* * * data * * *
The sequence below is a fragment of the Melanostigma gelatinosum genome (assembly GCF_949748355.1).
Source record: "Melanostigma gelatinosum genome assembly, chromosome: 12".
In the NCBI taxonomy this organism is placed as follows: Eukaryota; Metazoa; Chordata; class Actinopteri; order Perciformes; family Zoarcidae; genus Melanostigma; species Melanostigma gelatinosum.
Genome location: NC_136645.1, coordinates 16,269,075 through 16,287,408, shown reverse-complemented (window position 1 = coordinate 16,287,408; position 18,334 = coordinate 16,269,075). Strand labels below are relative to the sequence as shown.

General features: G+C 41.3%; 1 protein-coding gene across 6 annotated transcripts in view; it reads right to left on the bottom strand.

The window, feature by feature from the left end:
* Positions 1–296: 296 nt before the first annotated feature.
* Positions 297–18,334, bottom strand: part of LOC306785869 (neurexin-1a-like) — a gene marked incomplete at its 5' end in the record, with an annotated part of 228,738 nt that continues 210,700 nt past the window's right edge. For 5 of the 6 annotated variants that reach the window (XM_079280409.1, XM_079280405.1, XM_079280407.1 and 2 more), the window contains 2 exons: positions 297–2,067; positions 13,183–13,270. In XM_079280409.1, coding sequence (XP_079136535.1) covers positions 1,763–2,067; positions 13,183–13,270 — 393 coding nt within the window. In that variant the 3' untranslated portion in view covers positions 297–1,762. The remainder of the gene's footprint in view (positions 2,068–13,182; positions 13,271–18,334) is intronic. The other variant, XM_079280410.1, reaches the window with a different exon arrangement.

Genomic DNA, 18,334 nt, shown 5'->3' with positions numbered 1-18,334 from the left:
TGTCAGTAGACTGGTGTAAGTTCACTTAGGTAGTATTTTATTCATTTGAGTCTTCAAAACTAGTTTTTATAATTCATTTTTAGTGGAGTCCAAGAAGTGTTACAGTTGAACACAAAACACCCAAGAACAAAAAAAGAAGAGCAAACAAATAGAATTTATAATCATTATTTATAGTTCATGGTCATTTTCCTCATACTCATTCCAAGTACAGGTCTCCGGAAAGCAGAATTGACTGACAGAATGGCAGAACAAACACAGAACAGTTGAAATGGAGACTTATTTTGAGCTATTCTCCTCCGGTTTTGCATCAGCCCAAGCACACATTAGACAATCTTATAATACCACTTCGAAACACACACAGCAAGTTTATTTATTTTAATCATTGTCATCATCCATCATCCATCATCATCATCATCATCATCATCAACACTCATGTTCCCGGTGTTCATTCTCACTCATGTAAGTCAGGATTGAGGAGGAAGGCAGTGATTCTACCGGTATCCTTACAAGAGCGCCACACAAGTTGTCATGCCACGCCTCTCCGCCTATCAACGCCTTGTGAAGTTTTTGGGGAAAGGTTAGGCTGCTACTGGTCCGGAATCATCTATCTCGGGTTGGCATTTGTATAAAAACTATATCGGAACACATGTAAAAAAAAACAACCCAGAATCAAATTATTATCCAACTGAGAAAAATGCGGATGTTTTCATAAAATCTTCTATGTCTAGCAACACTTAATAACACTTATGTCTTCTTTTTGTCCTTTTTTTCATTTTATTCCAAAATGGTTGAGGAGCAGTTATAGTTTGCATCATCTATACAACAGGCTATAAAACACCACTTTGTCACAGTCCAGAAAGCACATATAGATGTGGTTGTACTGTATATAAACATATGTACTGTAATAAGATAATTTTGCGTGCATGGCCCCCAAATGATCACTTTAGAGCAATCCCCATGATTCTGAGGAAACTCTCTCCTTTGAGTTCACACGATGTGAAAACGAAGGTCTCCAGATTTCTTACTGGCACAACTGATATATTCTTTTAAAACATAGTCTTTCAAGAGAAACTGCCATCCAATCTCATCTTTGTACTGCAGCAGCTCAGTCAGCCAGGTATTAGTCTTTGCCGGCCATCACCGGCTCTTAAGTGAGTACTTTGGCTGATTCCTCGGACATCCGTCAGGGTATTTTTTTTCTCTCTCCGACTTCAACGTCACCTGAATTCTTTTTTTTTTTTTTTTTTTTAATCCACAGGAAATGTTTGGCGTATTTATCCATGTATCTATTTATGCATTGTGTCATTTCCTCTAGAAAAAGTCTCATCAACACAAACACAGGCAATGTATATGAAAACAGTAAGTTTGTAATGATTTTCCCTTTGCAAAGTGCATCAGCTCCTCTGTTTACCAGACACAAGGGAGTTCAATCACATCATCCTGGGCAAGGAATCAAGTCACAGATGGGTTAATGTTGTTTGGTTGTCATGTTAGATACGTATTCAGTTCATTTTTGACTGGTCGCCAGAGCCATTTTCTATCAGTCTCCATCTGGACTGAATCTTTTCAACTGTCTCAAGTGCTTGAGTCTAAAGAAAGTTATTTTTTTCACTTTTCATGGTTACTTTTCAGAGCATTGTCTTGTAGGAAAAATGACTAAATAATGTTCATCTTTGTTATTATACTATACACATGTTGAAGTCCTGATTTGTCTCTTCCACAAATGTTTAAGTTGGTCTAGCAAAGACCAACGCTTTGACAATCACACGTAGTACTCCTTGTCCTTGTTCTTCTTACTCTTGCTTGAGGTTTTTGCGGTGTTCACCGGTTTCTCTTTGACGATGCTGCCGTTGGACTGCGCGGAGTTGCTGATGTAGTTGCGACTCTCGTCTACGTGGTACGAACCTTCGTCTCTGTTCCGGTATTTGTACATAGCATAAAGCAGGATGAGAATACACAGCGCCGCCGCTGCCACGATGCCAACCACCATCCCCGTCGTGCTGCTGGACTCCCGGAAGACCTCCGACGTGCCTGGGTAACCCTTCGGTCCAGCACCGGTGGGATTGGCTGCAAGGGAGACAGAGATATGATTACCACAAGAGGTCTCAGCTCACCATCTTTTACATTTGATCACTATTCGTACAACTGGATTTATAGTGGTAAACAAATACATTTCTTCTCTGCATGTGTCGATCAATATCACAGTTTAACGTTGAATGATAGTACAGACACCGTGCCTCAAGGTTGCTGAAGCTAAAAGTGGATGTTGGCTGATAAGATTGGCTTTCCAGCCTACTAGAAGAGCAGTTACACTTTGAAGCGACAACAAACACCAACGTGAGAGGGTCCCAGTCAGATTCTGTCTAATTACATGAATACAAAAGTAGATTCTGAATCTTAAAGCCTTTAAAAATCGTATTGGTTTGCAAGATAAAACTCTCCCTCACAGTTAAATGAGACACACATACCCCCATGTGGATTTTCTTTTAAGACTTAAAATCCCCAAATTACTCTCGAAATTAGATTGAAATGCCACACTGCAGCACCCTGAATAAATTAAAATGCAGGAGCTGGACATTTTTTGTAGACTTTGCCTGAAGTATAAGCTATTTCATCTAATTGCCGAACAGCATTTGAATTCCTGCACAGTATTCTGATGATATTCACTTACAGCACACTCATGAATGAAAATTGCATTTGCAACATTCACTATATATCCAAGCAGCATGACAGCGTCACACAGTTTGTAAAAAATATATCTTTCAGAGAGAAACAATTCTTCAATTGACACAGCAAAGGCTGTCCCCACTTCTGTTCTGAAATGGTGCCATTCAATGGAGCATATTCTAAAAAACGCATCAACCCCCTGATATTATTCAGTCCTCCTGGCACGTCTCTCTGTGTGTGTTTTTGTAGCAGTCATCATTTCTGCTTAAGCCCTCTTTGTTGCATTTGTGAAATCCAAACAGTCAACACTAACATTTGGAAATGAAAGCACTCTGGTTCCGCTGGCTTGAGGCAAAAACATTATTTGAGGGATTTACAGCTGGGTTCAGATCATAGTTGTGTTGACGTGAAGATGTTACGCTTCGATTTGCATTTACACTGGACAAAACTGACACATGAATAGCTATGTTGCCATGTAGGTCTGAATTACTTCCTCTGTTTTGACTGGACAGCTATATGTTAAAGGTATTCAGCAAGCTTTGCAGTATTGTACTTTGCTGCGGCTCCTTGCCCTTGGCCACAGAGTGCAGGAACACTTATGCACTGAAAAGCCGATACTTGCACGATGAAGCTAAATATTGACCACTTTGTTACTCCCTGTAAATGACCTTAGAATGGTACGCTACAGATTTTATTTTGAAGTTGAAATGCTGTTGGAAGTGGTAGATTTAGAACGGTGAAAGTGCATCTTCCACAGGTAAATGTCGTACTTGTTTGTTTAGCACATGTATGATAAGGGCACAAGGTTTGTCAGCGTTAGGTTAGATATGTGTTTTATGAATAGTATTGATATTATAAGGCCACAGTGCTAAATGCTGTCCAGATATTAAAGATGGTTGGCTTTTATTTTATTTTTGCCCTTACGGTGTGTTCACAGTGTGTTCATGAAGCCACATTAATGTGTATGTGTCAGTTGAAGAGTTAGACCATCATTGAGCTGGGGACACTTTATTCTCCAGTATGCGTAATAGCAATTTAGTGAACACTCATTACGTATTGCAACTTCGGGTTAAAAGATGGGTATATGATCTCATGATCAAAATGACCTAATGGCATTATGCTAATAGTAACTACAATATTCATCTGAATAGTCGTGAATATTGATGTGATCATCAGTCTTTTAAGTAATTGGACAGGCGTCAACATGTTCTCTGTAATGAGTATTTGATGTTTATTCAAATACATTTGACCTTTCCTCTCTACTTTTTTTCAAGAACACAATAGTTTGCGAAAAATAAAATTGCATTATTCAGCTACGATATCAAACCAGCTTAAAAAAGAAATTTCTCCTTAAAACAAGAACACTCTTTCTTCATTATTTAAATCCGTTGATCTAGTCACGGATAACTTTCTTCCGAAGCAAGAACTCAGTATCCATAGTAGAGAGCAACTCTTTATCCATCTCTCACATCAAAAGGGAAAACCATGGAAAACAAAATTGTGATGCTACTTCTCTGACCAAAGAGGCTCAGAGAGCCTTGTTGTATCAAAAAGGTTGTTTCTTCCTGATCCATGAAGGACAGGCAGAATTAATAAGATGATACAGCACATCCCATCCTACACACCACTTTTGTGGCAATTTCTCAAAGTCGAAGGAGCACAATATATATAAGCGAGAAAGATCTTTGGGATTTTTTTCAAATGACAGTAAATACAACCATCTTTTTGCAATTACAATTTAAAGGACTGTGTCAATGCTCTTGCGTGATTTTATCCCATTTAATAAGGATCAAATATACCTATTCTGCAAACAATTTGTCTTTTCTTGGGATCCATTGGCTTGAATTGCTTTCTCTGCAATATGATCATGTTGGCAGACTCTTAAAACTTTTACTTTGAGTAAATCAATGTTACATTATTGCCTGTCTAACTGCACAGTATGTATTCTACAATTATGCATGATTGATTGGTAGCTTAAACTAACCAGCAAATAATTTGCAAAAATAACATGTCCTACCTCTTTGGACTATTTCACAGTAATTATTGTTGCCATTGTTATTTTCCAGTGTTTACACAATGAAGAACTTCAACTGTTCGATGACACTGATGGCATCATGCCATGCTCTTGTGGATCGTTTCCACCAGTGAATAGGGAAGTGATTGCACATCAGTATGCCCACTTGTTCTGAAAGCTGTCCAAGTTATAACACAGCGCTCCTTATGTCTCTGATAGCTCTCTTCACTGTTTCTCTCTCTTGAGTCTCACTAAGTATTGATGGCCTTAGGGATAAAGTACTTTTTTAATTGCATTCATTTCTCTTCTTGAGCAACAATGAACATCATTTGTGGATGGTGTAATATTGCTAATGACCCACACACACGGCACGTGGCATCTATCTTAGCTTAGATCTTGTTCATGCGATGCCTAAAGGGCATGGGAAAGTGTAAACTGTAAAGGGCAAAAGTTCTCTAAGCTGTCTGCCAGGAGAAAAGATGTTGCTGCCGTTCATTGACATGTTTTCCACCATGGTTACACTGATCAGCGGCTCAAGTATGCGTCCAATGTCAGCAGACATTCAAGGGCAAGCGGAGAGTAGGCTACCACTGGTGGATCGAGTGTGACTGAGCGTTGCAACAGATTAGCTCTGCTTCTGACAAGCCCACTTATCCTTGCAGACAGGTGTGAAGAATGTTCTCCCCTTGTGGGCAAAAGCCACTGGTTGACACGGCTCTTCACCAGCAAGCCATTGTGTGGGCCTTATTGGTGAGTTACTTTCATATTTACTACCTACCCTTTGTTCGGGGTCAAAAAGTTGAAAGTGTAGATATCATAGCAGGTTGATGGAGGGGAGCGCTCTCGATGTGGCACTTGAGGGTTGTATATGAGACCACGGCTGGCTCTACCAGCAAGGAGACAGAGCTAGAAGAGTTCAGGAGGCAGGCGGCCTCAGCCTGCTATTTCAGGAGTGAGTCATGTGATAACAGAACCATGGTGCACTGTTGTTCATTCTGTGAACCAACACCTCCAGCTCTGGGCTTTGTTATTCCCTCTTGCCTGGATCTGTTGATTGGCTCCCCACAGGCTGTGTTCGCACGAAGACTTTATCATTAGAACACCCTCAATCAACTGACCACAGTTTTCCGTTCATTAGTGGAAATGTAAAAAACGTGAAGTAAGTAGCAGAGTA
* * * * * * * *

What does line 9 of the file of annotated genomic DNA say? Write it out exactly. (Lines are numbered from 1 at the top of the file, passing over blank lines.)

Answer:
Genomic DNA, 18,334 nt, shown 5'->3' with positions numbered 1-18,334 from the left: